The Larger Picture: A Designerly Approach to Making the Invisible Domestic Workloads of Working Women Visible

Research output: Contribution to conferencesPaperContributedpeer-review


  • Dhriti Dhaundiyal - , Indian Institute of Technology Bombay (IITB) (Author)
  • Sanket Pai - , Indian Institute of Technology Bombay (IITB) (Author)
  • Mechthild Cramer - , Technical University of Braunschweig (Author)
  • Sandra Buchmüller - , Technical University of Braunschweig (Author)
  • Sugandh Malhotra - , Indian Institute of Technology Bombay (IITB) (Author)
  • Corinna Bath - , Technical University of Braunschweig (Author)


The pandemic in 2020 and the resultant global lockdown led to new dynamics in the homestead. Families faced an accelerated process of digitization of conventional processes like education and white collar jobs. Working women with children of school or kindergarten age were forced to redraw the boundaries between the personal and the professional as the entire family essentially functioned from home, which increased prevalent gender inequalities. Tasks like 'planning', care-giving, emotional care etc. go unaccounted for and remain invisible to other members of the household. We present a feminist design research project that explores how design research can contribute to greater social justice and gender equality by a fairer distribution of domestic labour. We conducted semi-structured interviews in India during the pandemic lockdown, to elicit both explicit as well as tacit information on daily workloads of working women with families. We found disparity in domestic duties between genders, with specific regard to the circumstances created by the 2020 pandemic conditions. Based on our findings and analysis, we prototyped a visualization tool that makes invisible domestic work visible. Our research contribution is a design research methodology to generate insights to enable creation of design interventions for social justice. This was achieved through use of established design research methods, that are conventionally used in face-to-face settings, which were then adapted to exceptional pandemic conditions that required social distancing where communication was remote, and usually virtual.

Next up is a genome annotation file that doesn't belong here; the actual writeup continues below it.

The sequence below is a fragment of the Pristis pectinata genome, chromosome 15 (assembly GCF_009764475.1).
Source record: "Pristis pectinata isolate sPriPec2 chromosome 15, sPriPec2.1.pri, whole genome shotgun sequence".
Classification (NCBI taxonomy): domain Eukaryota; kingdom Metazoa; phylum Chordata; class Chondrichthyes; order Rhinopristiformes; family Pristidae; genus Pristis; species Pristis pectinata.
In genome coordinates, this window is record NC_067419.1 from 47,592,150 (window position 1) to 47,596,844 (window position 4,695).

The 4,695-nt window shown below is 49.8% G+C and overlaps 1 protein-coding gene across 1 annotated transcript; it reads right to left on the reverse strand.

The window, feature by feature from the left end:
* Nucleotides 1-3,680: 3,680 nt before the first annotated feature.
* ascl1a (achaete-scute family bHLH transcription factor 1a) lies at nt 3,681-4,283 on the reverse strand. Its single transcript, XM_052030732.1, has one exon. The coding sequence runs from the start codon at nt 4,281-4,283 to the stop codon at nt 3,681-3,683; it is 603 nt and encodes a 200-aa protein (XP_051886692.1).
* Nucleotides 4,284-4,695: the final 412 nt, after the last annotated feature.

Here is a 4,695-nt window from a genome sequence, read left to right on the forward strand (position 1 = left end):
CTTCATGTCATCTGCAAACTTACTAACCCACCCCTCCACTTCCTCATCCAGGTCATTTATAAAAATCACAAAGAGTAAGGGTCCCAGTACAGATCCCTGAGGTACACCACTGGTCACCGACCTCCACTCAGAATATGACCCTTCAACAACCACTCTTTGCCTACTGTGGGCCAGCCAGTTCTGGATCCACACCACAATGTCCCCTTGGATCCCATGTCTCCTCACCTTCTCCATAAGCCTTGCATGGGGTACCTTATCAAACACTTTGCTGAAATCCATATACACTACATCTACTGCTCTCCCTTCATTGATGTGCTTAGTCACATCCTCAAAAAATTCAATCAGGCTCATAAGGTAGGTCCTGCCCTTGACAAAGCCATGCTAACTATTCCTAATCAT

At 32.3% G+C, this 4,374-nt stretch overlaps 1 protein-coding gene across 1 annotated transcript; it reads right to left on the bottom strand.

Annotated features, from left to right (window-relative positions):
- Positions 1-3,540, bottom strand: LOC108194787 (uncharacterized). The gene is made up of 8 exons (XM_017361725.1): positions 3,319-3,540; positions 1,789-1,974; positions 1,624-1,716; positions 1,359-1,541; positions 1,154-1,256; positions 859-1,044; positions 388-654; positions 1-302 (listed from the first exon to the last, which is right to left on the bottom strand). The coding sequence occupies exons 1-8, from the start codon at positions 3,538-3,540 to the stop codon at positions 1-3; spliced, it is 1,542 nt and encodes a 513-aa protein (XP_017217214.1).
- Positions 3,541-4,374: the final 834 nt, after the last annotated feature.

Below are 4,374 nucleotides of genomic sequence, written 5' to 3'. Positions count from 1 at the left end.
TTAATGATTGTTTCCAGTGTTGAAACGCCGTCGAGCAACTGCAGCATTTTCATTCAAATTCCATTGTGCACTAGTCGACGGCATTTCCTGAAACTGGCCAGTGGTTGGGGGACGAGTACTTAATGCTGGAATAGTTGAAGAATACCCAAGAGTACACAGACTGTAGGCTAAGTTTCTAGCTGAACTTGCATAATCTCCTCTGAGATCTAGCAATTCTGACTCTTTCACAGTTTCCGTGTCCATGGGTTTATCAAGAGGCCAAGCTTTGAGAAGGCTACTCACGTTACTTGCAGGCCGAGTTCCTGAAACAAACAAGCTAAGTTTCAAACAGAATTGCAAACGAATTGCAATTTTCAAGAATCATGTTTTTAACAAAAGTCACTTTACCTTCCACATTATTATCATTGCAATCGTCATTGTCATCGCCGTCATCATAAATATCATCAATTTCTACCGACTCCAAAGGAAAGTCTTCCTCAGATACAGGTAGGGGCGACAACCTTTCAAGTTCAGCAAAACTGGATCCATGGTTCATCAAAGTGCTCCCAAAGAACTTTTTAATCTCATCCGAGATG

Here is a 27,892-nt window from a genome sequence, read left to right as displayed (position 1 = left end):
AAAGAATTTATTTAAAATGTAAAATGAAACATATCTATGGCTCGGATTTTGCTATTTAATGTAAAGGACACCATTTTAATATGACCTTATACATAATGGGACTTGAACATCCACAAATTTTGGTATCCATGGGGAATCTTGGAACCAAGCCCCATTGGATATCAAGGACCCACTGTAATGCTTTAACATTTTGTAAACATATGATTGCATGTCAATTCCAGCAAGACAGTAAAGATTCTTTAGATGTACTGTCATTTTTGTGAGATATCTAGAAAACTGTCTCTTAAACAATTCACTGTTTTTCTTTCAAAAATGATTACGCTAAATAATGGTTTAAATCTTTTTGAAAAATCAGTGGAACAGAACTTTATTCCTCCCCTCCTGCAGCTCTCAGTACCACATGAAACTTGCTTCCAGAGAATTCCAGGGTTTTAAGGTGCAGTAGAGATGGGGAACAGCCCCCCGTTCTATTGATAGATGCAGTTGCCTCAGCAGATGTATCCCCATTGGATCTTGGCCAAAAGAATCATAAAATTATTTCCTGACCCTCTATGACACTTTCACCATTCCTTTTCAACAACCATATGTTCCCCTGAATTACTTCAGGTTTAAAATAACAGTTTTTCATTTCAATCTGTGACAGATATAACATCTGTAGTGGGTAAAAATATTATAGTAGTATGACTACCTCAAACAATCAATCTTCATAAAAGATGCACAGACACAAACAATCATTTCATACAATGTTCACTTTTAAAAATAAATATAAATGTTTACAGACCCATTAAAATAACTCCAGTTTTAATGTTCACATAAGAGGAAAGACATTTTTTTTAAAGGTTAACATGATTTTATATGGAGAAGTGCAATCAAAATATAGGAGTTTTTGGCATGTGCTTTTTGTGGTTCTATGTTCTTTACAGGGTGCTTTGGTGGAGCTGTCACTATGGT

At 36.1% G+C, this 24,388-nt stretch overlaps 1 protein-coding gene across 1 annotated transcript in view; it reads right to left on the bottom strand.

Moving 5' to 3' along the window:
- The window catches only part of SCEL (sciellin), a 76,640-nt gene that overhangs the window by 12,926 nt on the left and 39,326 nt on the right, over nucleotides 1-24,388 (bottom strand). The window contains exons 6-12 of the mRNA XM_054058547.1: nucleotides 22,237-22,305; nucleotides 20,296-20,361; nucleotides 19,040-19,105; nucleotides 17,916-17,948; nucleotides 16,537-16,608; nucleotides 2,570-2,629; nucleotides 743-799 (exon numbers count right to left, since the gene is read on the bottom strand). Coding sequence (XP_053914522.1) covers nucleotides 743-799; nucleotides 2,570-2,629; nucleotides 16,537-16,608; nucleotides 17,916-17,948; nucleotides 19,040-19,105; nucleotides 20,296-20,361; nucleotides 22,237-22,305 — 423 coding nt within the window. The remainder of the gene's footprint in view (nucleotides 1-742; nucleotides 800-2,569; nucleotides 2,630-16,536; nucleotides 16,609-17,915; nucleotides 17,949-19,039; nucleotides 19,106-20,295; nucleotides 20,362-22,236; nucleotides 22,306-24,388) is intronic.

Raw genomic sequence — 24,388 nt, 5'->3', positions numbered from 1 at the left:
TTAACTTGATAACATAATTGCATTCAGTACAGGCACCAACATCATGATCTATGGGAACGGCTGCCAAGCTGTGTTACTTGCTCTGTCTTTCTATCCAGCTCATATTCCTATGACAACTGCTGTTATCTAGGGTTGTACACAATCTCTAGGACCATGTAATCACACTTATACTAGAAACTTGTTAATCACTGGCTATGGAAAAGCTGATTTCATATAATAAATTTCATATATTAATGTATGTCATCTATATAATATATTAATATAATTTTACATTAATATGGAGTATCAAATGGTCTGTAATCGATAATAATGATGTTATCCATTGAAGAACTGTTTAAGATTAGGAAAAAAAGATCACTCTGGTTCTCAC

Original languageEnglish
Publication statusPublished - May 2021
Externally publishedYes


Title5th Asian CHI Symposium
Conference number
Duration7 - 8 May 2021
Degree of recognitionInternational event


Sustainable Development Goals